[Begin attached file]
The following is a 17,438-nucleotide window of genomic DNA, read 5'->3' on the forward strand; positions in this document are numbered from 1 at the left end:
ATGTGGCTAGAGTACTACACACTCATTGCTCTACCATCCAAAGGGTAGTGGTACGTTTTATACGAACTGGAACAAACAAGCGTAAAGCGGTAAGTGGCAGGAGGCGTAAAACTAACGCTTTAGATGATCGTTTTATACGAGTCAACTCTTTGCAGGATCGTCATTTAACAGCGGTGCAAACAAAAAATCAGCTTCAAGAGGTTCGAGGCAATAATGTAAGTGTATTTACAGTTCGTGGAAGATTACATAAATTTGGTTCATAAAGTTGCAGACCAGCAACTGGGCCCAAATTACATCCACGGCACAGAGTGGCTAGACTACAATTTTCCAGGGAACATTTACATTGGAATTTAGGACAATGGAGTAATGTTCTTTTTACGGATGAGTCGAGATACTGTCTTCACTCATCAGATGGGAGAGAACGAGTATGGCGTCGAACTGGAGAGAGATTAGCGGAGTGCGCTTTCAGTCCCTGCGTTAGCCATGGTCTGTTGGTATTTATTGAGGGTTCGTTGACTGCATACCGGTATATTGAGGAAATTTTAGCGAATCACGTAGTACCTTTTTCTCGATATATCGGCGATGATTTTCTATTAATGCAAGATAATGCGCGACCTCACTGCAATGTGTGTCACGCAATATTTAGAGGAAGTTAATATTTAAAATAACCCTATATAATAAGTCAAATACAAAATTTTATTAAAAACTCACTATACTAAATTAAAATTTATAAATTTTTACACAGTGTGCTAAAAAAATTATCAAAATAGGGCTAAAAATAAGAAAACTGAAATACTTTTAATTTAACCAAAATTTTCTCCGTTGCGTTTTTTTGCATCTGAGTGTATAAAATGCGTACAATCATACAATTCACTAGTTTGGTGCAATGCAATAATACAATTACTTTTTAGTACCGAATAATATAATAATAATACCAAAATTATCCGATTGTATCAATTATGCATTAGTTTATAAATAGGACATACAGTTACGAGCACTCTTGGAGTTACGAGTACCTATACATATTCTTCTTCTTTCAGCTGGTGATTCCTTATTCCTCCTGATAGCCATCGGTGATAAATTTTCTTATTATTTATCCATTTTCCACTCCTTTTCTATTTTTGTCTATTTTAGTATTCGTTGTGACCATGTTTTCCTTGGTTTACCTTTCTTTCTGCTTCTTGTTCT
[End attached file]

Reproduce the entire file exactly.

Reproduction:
The following is a 17,438-nucleotide window of genomic DNA, read 5'->3' on the forward strand; positions in this document are numbered from 1 at the left end:
ATGTGGCTAGAGTACTACACACTCATTGCTCTACCATCCAAAGGGTAGTGGTACGTTTTATACGAACTGGAACAAACAAGCGTAAAGCGGTAAGTGGCAGGAGGCGTAAAACTAACGCTTTAGATGATCGTTTTATACGAGTCAACTCTTTGCAGGATCGTCATTTAACAGCGGTGCAAACAAAAAATCAGCTTCAAGAGGTTCGAGGCAATAATGTAAGTGTATTTACAGTTCGTGGAAGATTACATAAATTTGGTTCATAAAGTTGCAGACCAGCAACTGGGCCCAAATTACATCCACGGCACAGAGTGGCTAGACTACAATTTTCCAGGGAACATTTACATTGGAATTTAGGACAATGGAGTAATGTTCTTTTTACGGATGAGTCGAGATACTGTCTTCACTCATCAGATGGGAGAGAACGAGTATGGCGTCGAACTGGAGAGAGATTAGCGGAGTGCGCTTTCAGTCCCTGCGTTAGCCATGGTCTGTTGGTATTTATTGAGGGTTCGTTGACTGCATACCGGTATATTGAGGAAATTTTAGCGAATCACGTAGTACCTTTTTCTCGATATATCGGCGATGATTTTCTATTAATGCAAGATAATGCGCGACCTCACTGCAATGTGTGTCACGCAATATTTAGAGGAAGTTAATATTTAAAATAACCCTATATAATAAGTCAAATACAAAATTTTATTAAAAACTCACTATACTAAATTAAAATTTATAAATTTTTACACAGTGTGCTAAAAAAATTATCAAAATAGGGCTAAAAATAAGAAAACTGAAATACTTTTAATTTAACCAAAATTTTCTCCGTTGCGTTTTTTTGCATCTGAGTGTATAAAATGCGTACAATCATACAATTCACTAGTTTGGTGCAATGCAATAATACAATTACTTTTTAGTACCGAATAATATAATAATAATACCAAAATTATCCGATTGTATCAATTATGCATTAGTTTATAAATAGGACATACAGTTACGAGCACTCTTGGAGTTACGAGTACCTATACATATTCTTCTTCTTTCAGCTGGTGATTCCTTATTCCTCCTGATAGCCATCGGTGATAAATTTTCTTATTATTTATCCATTTTCCACTCCTTTTCTATTTTTGTCTATTTTAGTATTCGTTGTGACCATGTTTTCCTTGGTTTACCTTTCTTTCTGCTTCTTGTTCT